Sears Transformed America. It Deserves to Die With Dignity.
Listening to a Sears earnings call in 2016 is like realizing that the twinkling light you're admiring in the night sky is from a star that died 50 years ago.
Sears Holdings Corp. lost $748 million last quarter amid falling sales, an even worse performance than the dismal losses of the period a year earlier. There is no obvious reason that the business might improve. And yet executives are still discussing how important its shopper loyalty program is "to the future and growth of the company," as if the company were going to have growth, and shoppers and a future.
We can argue about whether the current problems date back to the Great Recession or to the 2005 merger with Kmart, in which some bright strategist decided that the solution to the problems of two struggling retailers with badly dated business models was to lash them together and hope that somehow these two rotted timbers could hold each other up. But this is a distraction, because in fact, the seeds of this decline were planted decades ago, during the last time Sears needed to reinvent itself, in the aftermath of World War II.
Sears was the Wal-Mart of its era, that era being the 1890s to the 1930s. The company used economies of scale to become the comprehensive retailer to the large segment of the population that lived in small towns with few retail options. Then, as now, smaller local retailers might resent it, but the "wishbook," aka the Sears Roebuck catalog selling spices and plows and player pianos and seemingly everything else, could be found in almost every farmhouse in America.
Eventually, the firm moved into brick-and-mortar retail. World War II left the company in trouble. With inventories and cash low because of wartime shortages, Sears embarked on an audacious expansion plan, building new stores and investing heavily in the automobile suburbs that were springing up everywhere. This decision by Sears helped create the retail landscape that many of us remember from our childhood: the massive suburban shopping mall, anchored by a giant Sears store.
That Sears store might not have a plow, but it could sell you tires for your car, a refrigerator for your kitchen, and makeup for your 16-year-old daughter's first dance. It was an impressive act of reinvention, at the kind of crisis point that often drives previous titans of industry out of business.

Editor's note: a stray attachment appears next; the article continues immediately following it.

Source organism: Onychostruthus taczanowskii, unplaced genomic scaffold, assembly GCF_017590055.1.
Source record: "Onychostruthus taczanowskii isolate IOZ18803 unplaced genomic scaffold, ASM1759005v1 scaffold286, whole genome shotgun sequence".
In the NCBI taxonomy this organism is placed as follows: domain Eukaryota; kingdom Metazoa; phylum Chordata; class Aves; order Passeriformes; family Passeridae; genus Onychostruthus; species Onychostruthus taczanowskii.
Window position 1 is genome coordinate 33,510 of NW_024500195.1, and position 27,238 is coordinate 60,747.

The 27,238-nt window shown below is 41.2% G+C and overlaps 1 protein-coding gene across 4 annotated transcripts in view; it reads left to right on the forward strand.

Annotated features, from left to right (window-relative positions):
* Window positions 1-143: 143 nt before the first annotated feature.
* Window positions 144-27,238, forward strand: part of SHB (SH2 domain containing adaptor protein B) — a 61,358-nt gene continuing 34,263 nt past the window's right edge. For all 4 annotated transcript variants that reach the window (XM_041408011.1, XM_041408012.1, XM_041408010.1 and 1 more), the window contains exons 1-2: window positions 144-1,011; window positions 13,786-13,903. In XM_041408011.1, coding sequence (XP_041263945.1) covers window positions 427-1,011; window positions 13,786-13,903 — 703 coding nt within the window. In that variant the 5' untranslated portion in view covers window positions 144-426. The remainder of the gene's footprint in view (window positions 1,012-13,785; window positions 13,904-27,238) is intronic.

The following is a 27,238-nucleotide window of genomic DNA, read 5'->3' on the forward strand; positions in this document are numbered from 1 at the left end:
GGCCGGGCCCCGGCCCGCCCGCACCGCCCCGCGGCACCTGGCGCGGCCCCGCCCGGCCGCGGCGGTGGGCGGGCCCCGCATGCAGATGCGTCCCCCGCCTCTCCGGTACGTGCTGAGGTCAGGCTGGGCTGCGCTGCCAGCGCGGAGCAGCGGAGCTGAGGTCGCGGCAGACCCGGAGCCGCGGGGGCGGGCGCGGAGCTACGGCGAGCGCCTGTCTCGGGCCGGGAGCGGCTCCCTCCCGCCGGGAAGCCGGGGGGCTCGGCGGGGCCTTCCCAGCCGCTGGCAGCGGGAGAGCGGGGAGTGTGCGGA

But however brilliant this move was at the time, it has heavy costs now. Retailers have a lot of assets: brand, human talent and of course their physical inventory. But ultimately every major brick-and-mortar retailer's biggest asset is geography -- as the real estate brokers like to say, "location, location, location." Geography saved Sears, for a time, but now its biggest asset is an albatross.
The malls that Sears anchored for decades now seem to be slowly dying. They, like Sears itself, are suffering from online competition. Companies in this situation are often urged to find a new business model, but when your core asset is prime locations that are no longer so prime, that's hard advice to follow.
Not that Sears hasn't tried. In its most recent earnings release, the company presented cheerily arranged facts and figures that aimed to soften, but could not hide, the fact that the company has not turned a profit in years. During the earnings call, the chief financial officer, Jason Hollar, spoke almost lovingly of all the stores they were planning to close: "As we reduce our overall store base, we believe we will inevitably end up with stores that are profitable, operate at a small loss, or have a clear path to profitability."
This rosy forecast is, of course, eminently evitable. It could be evited pretty darn quick. Closing stores can be the path back to profitability for fundamentally sound businesses that expanded too quickly, or into the wrong areas. But it is precisely Sears's basic competitive strengths that have been badly impaired by the changing retail landscape, so there's no obvious profitable core that the company can shrink back to.
In the meantime, the company is still hemorrhaging cash as it waits for those leases to expire. Selling off remaining brands like Kenmore and Craftsman may temporarily staunch the bleeding in its cash flow, but that's not a trick the company can repeat very often, and it makes the underlying business even less valuable.
It's looking increasingly likely that Sears is going to lose the race to close stores before the cost of running them chokes the company to death -- or that if somehow it does manage to close stores faster than it loses money, it will eventually discover that the equilibrium number of Sears locations is zero.
It's fashionable to bash "dinosaurs" that can't evolve to survive, but I won't. Sears revolutionized American retail not once but twice, and made a lot of Americans immeasurably better off. But Sears built a great business for an America that no longer exists: eyes on the burgeoning suburbs, lives centered on cars, aesthetics relentlessly bourgeois. That business required a lot of investment in both business expertise and real estate that the company could not change, or shed, as fast as America changed around it. And there's no shame in that. Even the brightest stars eventually burn out.
This column does not necessarily reflect the opinion of the editorial board or Bloomberg LP and its owners.
To contact the author of this story:
Megan McArdle at email@example.com
To contact the editor responsible for this story:
Philip Gray at firstname.lastname@example.org